The design of each movement is of the simplest: all the listener need specifically note is the new strong-featured theme which clinches the climax of the first movement, for this will again recur at climactic points in the third and fourth, grandly releasing the expressive tensions pent-up in the former and turning the entire work upon its heel in the latter. We must also be aware of Howells’s mastery of his medium: song transfigured into instrumental melody, aria and recitative for solo instruments, lavish multi-directional polyphony for ensemble. More than a hint here of the great glowing choral-orchestral canvases waiting to be filled in the form of Hymnus Paradisi and Missa Sabrinensis.
The later music of George Dyson is in a different way no less characteristically English than Howells’s, the main difference being that Dyson, though sympathetic to Vaughan Williams, remained in his own work practically untouched by folksong, plainsong and modality in general. Nor does he follow Elgar, but rather picks up where Parry and Stanford left off. He had a greater flair for orchestration than either, and absorbed elements of chromatic harmony of primarily Delian provenance, but his concept of native Englishness in music was basically Parry’s; and the foundation of Parry’s Englishness was paradoxically German. He built on Brahms; and what Brahms was to Parry’s generation Strauss was to Dyson’s. This is particularly significant with regard to Dyson’s Three Rhapsodies, for in them the composer speaks consistently with so accomplished a German—more specifically Straussian—accent that no one would ever guess he was English.
There are no intimations of The Canterbury Pilgrims, Nebuchadnezzar, Quo Vadis, the Symphony in G and other works in which Dyson claims the English birthright which is his by legitimate inheritance. The Three Rhapsodies is in fact one of his earliest works, the only one which he allowed to be published. The Carnegie Collection of British Music issued the complete set in 1920 but they were actually composed between 1905 and 1912: the first in Rome in 1905 (Dyson was twenty-two), the second at Marlborough in 1912, the third at Osborne in 1908. In 1904 the Royal College of Music had elected Dyson to the Mendelssohn Scholarship, and he wanted to go to Leipzig to study. Stanford (Dyson’s tutor, as he was later to be Howells’s) would have none of it: ‘Go to Italy, me bhoy, and sit in the sun.’ Dyson did so, and the Three Rhapsodies were the happy result, all inspired by Dante. There is certainly a Mediterranean, if not specifically Italian, quality about the music, with its lyrical grace, bouts of dramatic vigour and overall richness of sonority: the Englishman speaks German with Italian inflections! It is all very youthful in spirit (but then so is the music Dyson wrote in old age), yet disciplined as well as full-hearted: ‘rhapsody’ does not imply any careless disregard of formal rules and regulations but rather a maximum freedom of treatment within the Classically appointed bounds. (Those interested in the craft of composition would both enjoy and profit by making a detailed analysis of the first Rhapsody’s formal scheme).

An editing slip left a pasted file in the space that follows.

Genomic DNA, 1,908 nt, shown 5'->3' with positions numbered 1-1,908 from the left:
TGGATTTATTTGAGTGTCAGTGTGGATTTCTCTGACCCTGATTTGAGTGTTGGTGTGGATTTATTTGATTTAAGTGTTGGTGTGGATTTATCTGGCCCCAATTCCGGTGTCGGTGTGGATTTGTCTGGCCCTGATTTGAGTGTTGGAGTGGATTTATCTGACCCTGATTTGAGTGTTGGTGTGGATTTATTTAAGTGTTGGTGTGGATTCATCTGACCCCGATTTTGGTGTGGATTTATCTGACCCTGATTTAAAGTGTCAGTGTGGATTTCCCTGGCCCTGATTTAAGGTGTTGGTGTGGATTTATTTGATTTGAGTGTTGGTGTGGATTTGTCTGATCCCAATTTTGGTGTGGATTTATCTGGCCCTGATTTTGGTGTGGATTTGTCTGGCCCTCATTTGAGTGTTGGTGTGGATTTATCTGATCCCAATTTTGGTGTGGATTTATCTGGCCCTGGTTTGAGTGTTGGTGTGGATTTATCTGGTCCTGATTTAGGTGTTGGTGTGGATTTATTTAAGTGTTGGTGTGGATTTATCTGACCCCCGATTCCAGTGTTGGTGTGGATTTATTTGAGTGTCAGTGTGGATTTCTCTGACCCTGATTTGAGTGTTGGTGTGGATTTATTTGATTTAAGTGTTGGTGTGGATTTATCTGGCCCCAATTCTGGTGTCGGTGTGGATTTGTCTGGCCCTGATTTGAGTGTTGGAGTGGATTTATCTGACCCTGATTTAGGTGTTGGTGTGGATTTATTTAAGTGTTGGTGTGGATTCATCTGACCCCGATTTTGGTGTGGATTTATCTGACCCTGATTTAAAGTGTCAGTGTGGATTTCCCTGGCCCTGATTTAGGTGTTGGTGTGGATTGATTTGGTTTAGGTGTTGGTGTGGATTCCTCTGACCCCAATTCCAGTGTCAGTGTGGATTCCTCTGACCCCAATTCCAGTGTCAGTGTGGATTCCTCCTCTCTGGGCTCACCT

Derivative the music may be, but it is non-academic, warming and beautiful and sings as music always should. The first movement (in sonata form, enclosed within a substantial prelude-and-postlude) illustrates a quotation from Paradiso XXIII, a dawn picture of birds awaiting the rising of the sun in the fresh morning air. The second, an elegy of almost symphonic proportions (it would sound well if transcribed for full strings) bears a motto from Inferno V, which is rendered by Chaucer so:
For of Fortunis sharp adversitë
The worstë kind of infortune is this,
A man to have been in prosperitë,
And it remember when it passid is.
The gloom is dispelled in an exuberant rondo-finale whose introduction provides the theme of the coda:
Sweet hue of eastern sapphire …
The radiant planet, that to love invites,
Made all the orient laugh.
Purgatorio 1 translated by Thomas Cary
In the first chapter of his book The Progress of Music, Dyson wondered whether the essentially creative spirit of our western music would ever return to the place where many of its abiding foundations had been laid, namely the Church. ‘Will she ever become the mother of all endeavour, the home of all sorts and conditions of artists … will the ethereal beauty of a string quartet secure a corner in one of her transepts?’. To that question this record can return the answer ‘yes’, in relation to one of Dyson’s own works and in a way which he would have been too modest to foresee.
Christopher Palmer ©